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I'm working on my chess bot, and I would like to implement simple artificial intelligence for it. I'm new in it, so I'm unsure how to do it specifically on chess. I heard about Q-learning, Supervised/Unsupervised learning, Genetic algorithm, etc., which probably is not for chess. I wondered how AlphaZero was created? Probably Genetic algorithm, but chess is the game where "if A then B" might not work. It means that Q-learning is also bad for it, and so on.

Any suggestions what to use?

NOTE: I found dataset, though its also includes low-rated player games, so I'm unsure if it's ok to train bot with this

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    $\begingroup$ The headline question can be improved. "Any AI algorithm for chess?" sounds trivial and obvious, as even the smallest amount of research would show that of course there are AI algorithms for chess, and have been for decades. Perhaps "Which AI algorithm for chess?" $\endgroup$
    – nanoman
    Dec 2, 2021 at 8:03
  • $\begingroup$ Thanks @nanoman, I've changed it. $\endgroup$
    – Jenia
    Dec 2, 2021 at 18:47

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I'm not an expert in the field, but I want to draw your attention to reinforcement learning (which is also mentioned in the Wikipedia article on AlphaZero).

The book "Reinforcement Learning: An Introduction" (Richard S. Sutton and Andrew G. Barto) is a good starting point. Seems to be kind of "the bible" for starting with reinforcement learning.

There are simple implementations of games like "TicTacToe" (a lot of examples online), where you can get a good idea how to start. There also is an R package on TicTacToe.

I also noticed that there are chess projects on github (e.g. Python) which you might find interesting.

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This is a massive question. There are two basic approaches, with the key difference being the search algorithm.

The first approach, currently used by the world's strongest engine Stockfish, involves minimax as the search algorithm. It then calls the NNUE to evaluate the position at the end of the search tree. The minimax algorithm involves a lot of human knowledge to prune off unnecessary branches, and is very complicated; it's not surprising that most people find Stockfish's search algorithm a black box.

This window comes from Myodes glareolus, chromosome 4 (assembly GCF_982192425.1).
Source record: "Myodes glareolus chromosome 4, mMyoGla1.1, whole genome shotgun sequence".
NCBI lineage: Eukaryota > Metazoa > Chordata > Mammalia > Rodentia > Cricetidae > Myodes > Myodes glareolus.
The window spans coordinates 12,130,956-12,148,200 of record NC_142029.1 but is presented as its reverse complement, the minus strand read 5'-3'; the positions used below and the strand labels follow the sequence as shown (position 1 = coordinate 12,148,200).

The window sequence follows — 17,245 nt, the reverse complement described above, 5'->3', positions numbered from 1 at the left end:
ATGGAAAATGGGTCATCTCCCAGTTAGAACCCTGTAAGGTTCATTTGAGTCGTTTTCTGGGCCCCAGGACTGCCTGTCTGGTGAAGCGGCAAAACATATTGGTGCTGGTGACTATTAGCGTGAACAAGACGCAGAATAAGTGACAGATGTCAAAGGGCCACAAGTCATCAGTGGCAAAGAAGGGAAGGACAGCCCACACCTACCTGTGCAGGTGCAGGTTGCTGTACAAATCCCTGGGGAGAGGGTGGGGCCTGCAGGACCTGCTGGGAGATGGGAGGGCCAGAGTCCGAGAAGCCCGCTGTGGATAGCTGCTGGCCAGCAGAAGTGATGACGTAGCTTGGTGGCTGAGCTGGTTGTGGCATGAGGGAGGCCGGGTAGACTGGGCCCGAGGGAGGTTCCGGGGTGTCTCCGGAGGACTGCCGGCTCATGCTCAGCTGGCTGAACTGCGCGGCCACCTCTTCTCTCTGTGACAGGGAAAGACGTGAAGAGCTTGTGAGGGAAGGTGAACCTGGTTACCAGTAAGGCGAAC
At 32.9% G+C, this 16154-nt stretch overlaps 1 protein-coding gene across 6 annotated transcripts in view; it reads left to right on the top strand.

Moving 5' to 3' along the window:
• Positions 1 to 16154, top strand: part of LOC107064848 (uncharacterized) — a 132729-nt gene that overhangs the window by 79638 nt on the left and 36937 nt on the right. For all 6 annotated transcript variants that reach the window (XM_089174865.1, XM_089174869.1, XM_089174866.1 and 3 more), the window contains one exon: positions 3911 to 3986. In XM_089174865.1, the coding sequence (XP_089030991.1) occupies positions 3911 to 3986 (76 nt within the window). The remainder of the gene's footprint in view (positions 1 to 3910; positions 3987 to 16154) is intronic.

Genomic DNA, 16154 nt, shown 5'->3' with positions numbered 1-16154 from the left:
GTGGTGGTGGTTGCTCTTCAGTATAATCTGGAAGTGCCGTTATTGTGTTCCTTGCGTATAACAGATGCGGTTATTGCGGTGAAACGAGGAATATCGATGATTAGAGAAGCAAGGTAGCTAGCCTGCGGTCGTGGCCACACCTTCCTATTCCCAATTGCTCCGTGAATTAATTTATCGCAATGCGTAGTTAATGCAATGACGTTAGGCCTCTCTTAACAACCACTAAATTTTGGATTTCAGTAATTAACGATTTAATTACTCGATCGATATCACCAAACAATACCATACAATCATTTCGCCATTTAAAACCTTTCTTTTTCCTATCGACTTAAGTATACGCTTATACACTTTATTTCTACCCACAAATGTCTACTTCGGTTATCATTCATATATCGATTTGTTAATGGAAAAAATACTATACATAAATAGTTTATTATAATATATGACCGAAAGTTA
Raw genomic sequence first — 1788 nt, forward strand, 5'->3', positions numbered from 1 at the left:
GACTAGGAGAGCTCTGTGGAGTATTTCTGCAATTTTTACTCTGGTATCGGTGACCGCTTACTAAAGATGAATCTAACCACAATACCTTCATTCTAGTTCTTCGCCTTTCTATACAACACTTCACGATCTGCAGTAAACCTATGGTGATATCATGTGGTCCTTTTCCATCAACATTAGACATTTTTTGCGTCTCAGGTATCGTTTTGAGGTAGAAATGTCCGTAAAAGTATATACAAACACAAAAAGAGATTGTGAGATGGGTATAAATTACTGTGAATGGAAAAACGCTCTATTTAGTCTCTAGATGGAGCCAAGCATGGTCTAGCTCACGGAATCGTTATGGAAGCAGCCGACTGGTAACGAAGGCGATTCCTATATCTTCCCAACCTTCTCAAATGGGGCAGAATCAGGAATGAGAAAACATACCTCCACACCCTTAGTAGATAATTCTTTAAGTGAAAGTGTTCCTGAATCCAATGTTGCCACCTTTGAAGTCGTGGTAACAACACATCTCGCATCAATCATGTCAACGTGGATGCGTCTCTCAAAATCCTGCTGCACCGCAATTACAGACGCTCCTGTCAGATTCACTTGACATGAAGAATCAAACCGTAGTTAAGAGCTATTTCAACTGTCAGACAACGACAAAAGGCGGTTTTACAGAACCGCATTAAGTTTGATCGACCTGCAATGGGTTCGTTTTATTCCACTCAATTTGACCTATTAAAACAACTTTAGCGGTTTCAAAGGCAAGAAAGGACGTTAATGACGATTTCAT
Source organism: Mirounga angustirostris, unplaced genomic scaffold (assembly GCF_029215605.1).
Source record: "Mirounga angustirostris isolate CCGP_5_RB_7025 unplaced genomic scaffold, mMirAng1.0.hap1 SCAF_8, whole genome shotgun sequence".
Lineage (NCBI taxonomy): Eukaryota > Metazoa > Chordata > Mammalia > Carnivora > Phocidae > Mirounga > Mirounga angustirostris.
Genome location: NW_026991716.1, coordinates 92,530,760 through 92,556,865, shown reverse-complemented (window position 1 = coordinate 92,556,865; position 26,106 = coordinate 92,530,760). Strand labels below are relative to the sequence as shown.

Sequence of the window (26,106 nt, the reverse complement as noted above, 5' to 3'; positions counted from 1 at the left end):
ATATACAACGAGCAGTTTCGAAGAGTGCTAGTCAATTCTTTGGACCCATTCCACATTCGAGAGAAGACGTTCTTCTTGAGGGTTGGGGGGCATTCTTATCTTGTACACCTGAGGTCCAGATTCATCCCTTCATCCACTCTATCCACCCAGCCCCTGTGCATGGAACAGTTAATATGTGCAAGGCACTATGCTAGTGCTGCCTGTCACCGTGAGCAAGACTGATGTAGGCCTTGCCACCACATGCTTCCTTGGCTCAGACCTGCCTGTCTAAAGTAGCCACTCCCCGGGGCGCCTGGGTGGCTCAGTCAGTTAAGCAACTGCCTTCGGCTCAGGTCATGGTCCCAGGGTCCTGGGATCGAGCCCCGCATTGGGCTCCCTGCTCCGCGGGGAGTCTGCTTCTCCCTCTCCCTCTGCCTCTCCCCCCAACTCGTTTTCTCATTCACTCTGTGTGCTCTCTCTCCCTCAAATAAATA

The second approach, used by the second-strongest engine Leela Chess Zero, involves Monte Carlo Tree Search. There is again a neural network that takes the current position and outputs a list of candidate moves, with win percentages for each. The engine then divides its time among the most promising moves, calling the neural network at each node. Leela's neural network is trained from self-play with zero prior human knowledge - something that is very computationally intensive.

You can find a lot more details on the Chess Programming wiki, as well as several questions on the Chess.SE (such as this or this).

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AlphaZero algorithm was implemented in Leela Chess Zero and was actually one of the leaders at least before Stockfish implemented its own NN assistant algorithm.

Here: https://en.wikipedia.org/wiki/Leela_Chess_Zero

NNs: https://training.lczero.org/networks/?show_all=0

Code: https://github.com/LeelaChessZero/lc0/releases

It has distributive learning on Nvidia GPUs using tensor cores of 20th and 30th Series, so is a state-of-the-art system, fully opensource including all (a lot of them) NNs weights.

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I would recommend a classical AI approach.

I suggest you implement a Minimax with depth limiting or A* with depth limiting. In these scenarios, you basically rebuild the game tree and try all moves and observe what happens ("OK, if I move this here, I gain advantage, if I move this there, I gain more advantage, etc....")

If you are dead set on implementing a machine learning approach, Deep Q Learning is worth a shot. Here you attempt to teach a Deep Neural network on how to "rate" moves, so then you just rate all the moves and pick the best one.

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